Omit the thunder of delivery, if you will, but like Wendell Phillips put "silent lightning" into your speech. Make your thoughts breathe and your words burn. Birrell said: "Emerson writes like an electrical cat emitting sparks and shocks in every sentence." Go thou and speak likewise. Get the "big stick" into your delivery—be forceful.




  1. Illustrate, by repeating a sentence from memory, what is meant by employing force in speaking.
  2. Which in your opinion is the most important of the technical principles of speaking that you have studied so far? Why?
  3. What is the effect of too much force in a speech? Too little?
  4. Note some uninteresting conversation or ineffective speech, and tell why it failed.
  5. Suggest how it might be improved.
  6. Why do speeches have to be spoken with more force than do conversations?
  7. Read aloud the selection on page 84, using the technical principles outlined in chapters III to VIII, but neglect to put any force behind the interpretation. What is the result?
  8. Reread several times, doing your best to achieve force.
  9. Which parts of the selection on page 84 require the most force?
  10. Write a five-minute speech not only discussing the errors of those who exaggerate and those who minimize the use of force, but by imitation show

their weaknesses. Do not burlesque, but closely imitate.

  1. Give a list of ten themes for public addresses, saying which seem most likely to require the frequent use of force in delivery.
  2. In your own opinion, do speakers usually err from the use of too much or too little force?
  3. Define (a) bombast; (b) bathos; (c) sentimentality; (d) squeamish.
  4. Say how the foregoing words describe weaknesses in public speech.
  5. Recast in twentieth-century English "Hamlet's Directions to the Players," page 88.
  6. Memorize the following extracts from Wendell Phillips' speeches, and deliver them with the of Wendell Phillips' "silent lightning" delivery.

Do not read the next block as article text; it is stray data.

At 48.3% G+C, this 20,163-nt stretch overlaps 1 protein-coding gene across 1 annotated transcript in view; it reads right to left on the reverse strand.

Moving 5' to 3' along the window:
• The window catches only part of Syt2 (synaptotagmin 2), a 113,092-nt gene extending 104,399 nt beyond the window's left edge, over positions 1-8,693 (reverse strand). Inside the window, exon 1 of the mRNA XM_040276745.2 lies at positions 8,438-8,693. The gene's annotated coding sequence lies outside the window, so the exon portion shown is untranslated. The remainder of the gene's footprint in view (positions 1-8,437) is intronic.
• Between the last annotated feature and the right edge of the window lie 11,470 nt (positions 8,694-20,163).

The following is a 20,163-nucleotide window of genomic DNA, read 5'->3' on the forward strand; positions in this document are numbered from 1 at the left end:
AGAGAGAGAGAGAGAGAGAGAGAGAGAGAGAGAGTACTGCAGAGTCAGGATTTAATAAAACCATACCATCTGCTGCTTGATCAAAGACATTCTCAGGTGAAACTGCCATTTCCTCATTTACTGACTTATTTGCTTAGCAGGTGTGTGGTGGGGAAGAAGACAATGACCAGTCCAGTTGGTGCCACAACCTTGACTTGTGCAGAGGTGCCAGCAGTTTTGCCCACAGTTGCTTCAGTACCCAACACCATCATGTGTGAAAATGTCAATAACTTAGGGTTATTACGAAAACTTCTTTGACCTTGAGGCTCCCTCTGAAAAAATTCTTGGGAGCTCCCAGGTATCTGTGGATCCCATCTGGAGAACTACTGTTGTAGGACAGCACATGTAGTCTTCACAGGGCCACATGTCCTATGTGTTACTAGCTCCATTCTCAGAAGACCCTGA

We are for a revolution! We say in behalf of these hunted lyings, whom God created, and who law-abiding Webster and Winthrop have sworn shall not find shelter in Massachusetts,—we say that they may make their little motions, and pass their little laws in Washington, but that Faneuil Hall repeals them in the name of humanity and the old Bay State!


My advice to workingmen is this:

If you want power in this country; if you want to make yourselves felt; if you do not want your children to wait long years before they have the bread on the table they ought to have, the leisure in their lives they ought to have, the opportunities in life they ought to have; if you don't want to wait yourselves,— write on your banner, so that every political trimmer can read it, so that every politician, no matter how short-sighted he may be, can read it, "WE NEVER FORGET! If you launch the arrow of sarcasm at labor, WE NEVER FORGET! If there is a division in Congress, and you throw your vote in the wrong scale, WE

NEVER FORGET! You may go down on your knees, and say, 'I am sorry I did the act'—but we will say 'IT WILL AVAIL YOU IN HEAVEN TO BE SORRY, BUT ON THIS SIDE OF THE

GRAVE, NEVER!" So that a man in taking up the labor question will know he is dealing with a hair-trigger pistol, and will say, "I am to be true to justice and to man; otherwise I am a dead duck."


In Russia there is no press, no debate, no explanation of what government does, no remonstrance allowed, no agitation of public issues. Dead silence, like that which reigns at the summit of Mont Blanc, freezes the whole empire, long ago described as "a despotism tempered by assassination." Meanwhile, such despotism has unsettled the brains of the ruling family, as unbridled power doubtless made some of the twelve Cæsars insane; a madman, sporting with the lives and comfort of a hundred millions of men. The young girl whispers in her mother's ear, under a ceiled roof, her pity for a brother knouted and dragged half dead into exile for his opinions. The next week she is stripped naked and flogged to death in the public square. No inquiry, no explanation, no trial, no protest, one dead uniform silence, the law of the tyrant. Where is there ground for any hope of peaceful change? No, no! in such a land dynamite and the dagger are the necessary and proper substitutes for Faneuil Hall. Anything that will make the madman quake in his bedchamber, and rouse his victims into reckless and desperate resistance. This is the only view an American, the child of 1620 and 1776, can take of Nihilism. Any other unsettles and perplexes the ethics of our civilization.

Born within sight of Bunker Hill—son of Harvard, whose first pledge was "Truth," citizen of a republic based on the claim that no government is rightful unless resting on the consent of the people, and which assumes to lead in asserting the rights of humanity—I at least can say nothing else and nothing less—no

not if every tile on Cambridge roofs were a devil hooting my words!

For practise on forceful selections, use "The Irrepressible Conflict," page 67; "Abraham Lincoln," page 76, "Pass Prosperity Around," page 470; "A Plea for Cuba," page 50.